Geomancy interpreted naturally existing patterns, on the ground, or rocks, (Topomancy), and features, such as lakes, rivers, mountains and how they influenced the environment. Chinese Geomancy, (Feng shui, Feng = wind, + shui = water,), the art of placement, was used to locate auspicious locations for buildings, especially pagodas, shrines, tombs and other buildings, to determine how they would 'interact' with the environment. Geomancy also interpreted shapes formed, when points randomly marked on paper were joined with lines, figures drawn in the ground, and patterns formed by the random scattering of soil or sand thrown from the hand.

Geomantic divination also involved Sortilege, the casting of lots, (Cleromancy); although completely random, the ancients believed the results were divinely influenced, "… the land shall be divided by lot: according to the names of the tribes of their fathers…". (Numbers 26:55). Sortilege involved devices with two or more distinctive sides, e.g. leaves, bark, dice, (Astragalamancy); thrown down, results were indicated by the surfaces which landed upright.

Believed to be a living substance, containing the essence of a deity, Pyromancy, observed how fires burned. It was believed that fires, especially sacrificial bonfires, would reveal the deity's willingness, or otherwise, to accept a sacrifice. A strong, hot fire, with little or no smoke, which quickly consumed the sacrifice, indicated their acceptance, however, one difficult to light, which burned poorly, consumed the sacrifice slowly, was smoky, or crackled excessively, was considered to indicate the deity's displeasure. Other signs were the colour of the rising smoke, and the direction it traveled, (Capnomancy), as well as the appearance of the remaining ashes. Other forms of Pyromancy involved burning incense, (Libranomancy), plants and herbs, (Botanomancy), placing straws on a hot iron and observing the shapes they formed, (Sideromancy), or, throwing substances such as salt into the fire and interpreting the colours of the flames (Alomancy).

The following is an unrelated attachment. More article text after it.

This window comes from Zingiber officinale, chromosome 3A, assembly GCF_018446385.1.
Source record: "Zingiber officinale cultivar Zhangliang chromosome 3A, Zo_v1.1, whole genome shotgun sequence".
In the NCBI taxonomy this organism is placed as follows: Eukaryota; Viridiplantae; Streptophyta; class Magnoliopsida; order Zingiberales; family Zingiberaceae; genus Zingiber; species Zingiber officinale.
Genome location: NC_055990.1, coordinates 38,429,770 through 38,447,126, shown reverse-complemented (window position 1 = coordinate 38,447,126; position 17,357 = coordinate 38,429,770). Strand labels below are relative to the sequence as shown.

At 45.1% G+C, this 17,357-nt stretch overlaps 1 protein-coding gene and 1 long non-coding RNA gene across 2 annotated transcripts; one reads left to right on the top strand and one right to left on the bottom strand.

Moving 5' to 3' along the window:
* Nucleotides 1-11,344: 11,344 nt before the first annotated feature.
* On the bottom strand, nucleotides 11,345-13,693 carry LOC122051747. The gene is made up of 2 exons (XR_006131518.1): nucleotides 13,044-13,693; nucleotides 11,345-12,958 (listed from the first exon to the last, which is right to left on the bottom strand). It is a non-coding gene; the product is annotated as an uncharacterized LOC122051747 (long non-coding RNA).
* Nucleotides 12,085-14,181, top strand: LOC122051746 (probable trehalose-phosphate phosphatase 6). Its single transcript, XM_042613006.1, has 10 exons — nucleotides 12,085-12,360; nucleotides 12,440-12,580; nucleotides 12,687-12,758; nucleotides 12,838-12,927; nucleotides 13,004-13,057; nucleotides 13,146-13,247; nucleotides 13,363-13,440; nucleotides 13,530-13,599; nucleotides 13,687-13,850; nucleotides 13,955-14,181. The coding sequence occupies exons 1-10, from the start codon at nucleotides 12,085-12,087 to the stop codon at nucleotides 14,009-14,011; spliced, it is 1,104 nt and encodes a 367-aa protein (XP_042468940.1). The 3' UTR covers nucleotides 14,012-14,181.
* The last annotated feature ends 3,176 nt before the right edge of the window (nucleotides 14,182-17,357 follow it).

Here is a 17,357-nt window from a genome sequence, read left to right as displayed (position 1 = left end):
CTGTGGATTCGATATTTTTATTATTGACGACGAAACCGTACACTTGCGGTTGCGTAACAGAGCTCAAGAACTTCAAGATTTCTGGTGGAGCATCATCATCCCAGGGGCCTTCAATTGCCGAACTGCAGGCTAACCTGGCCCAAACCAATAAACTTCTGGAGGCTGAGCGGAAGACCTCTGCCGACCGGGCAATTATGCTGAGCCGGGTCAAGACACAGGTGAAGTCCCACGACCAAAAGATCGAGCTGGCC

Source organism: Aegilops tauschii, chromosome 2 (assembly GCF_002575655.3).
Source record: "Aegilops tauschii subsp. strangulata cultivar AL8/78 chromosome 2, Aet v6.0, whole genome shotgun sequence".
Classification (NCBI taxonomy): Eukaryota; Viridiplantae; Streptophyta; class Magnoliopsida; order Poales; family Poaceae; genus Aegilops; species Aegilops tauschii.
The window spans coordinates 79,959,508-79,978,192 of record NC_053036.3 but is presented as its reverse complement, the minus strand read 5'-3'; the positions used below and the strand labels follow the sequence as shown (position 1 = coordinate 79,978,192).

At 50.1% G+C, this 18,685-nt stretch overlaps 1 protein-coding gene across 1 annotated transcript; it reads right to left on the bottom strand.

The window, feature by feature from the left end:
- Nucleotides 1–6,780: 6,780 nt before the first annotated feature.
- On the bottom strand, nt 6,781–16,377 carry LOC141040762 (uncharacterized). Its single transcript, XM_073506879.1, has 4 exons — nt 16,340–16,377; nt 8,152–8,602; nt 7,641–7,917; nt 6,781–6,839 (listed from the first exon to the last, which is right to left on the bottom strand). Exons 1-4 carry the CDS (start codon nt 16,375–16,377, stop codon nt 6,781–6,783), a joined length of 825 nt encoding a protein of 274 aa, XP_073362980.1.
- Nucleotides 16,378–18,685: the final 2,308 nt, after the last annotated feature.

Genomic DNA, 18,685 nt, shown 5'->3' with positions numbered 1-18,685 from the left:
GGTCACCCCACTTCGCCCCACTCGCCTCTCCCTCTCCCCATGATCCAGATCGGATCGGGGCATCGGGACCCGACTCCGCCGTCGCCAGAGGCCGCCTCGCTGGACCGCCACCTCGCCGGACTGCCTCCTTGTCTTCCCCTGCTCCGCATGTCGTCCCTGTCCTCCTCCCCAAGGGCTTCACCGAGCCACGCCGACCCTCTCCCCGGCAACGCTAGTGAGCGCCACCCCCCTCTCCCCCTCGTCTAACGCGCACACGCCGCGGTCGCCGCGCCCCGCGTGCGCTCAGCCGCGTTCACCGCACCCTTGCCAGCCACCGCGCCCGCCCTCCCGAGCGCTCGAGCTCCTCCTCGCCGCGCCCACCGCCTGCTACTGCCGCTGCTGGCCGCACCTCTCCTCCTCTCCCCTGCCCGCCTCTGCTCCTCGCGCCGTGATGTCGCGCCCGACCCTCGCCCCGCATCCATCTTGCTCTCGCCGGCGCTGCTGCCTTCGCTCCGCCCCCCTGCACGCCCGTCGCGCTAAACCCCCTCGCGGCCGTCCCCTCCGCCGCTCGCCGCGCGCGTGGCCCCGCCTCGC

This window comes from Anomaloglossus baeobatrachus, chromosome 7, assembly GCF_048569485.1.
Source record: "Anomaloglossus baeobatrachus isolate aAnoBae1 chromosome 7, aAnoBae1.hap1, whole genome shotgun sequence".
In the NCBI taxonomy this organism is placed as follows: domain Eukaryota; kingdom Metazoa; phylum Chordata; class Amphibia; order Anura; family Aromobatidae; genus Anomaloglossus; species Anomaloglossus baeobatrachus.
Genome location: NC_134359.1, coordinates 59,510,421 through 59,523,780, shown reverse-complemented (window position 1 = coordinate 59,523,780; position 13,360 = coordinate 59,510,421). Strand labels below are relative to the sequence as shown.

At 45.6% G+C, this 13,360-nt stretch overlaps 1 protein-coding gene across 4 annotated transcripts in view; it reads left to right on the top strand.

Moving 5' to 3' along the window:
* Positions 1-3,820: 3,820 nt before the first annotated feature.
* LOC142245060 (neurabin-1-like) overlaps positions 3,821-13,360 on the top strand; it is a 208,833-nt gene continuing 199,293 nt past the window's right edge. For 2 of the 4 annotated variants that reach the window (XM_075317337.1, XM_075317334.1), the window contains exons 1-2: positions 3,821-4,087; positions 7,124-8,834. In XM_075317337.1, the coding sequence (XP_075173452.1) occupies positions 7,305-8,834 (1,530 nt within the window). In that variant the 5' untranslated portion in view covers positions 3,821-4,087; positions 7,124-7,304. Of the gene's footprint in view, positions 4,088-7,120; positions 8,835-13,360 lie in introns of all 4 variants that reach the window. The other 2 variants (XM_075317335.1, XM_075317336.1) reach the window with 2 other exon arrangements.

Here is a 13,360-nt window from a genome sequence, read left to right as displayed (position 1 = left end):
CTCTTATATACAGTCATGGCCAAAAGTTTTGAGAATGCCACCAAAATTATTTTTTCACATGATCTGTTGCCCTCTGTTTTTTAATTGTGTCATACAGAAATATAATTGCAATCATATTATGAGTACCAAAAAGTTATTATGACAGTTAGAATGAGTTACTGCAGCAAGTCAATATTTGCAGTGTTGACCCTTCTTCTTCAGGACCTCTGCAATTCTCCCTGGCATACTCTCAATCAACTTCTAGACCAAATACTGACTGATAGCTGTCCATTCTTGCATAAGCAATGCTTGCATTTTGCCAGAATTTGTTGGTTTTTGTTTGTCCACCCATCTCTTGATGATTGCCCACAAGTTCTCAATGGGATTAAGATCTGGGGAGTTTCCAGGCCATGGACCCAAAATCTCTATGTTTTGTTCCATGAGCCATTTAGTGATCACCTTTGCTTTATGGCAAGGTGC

Lampadomancy, observed the flames of lamps, torches or candles; a clear, steady flame indicated good fortune, while dark, unsteady flames indicated a coming illness; even worse, the flame suddenly dying, indicated some forthcoming disaster, perhaps even death.

Oracle Bone divination was used extensively during the Chinese Shang dynasty, (1523-1027 BCE). Originally bones were touched with red-hot bronze rods, causing the bones to fracture, the cracks then being interpreted by scholars. In later versions, the bones were first inscribed with characters dedicating them to the emperor, or to ancestors, along with questions on such topics as ceremonial observances in religious and court matters, or the conduct of military expeditions.

Bone divination also included one form of Cephalonomancy, where carbon was burned on the head of an donkey or goat while reciting certain phrases, particularly the names of suspected criminals. Any cracking of the skull, or movement of the jaws, while a particular name was spoken indicated guilt. Also used were the shoulder blades of sheep or oxen, (Scapulimancy), or turtle plastrons, (Plastromancy). Cleaned thoroughly, then, inscribed with questions, these bones were placed on glowing coals, and indications of future events being determined from the manner in which they  cracked and changed colour.

Hydromancy, (Greek "hudro" = water), while one version interpreted ripples formed when precious stones were dropped into a basin of water, most forms involved a seer gazing fixedly into a cup or basin containing water, (Lecanomancy), rainwater, (Hydatomancy), sacred spring-water, (Pegomancy), wine, pools of ink, or objects with a shiny or translucent surface, such as gemstones, (Lithomancy), crystals, (Crystallomancy), mirrors, (Catoptromancy), metal cups, or sword blades. Many practitioners used their own special cups, e.g. "Isn't this the cup my master drinks from and also uses for divination?" (Genesis 44:5).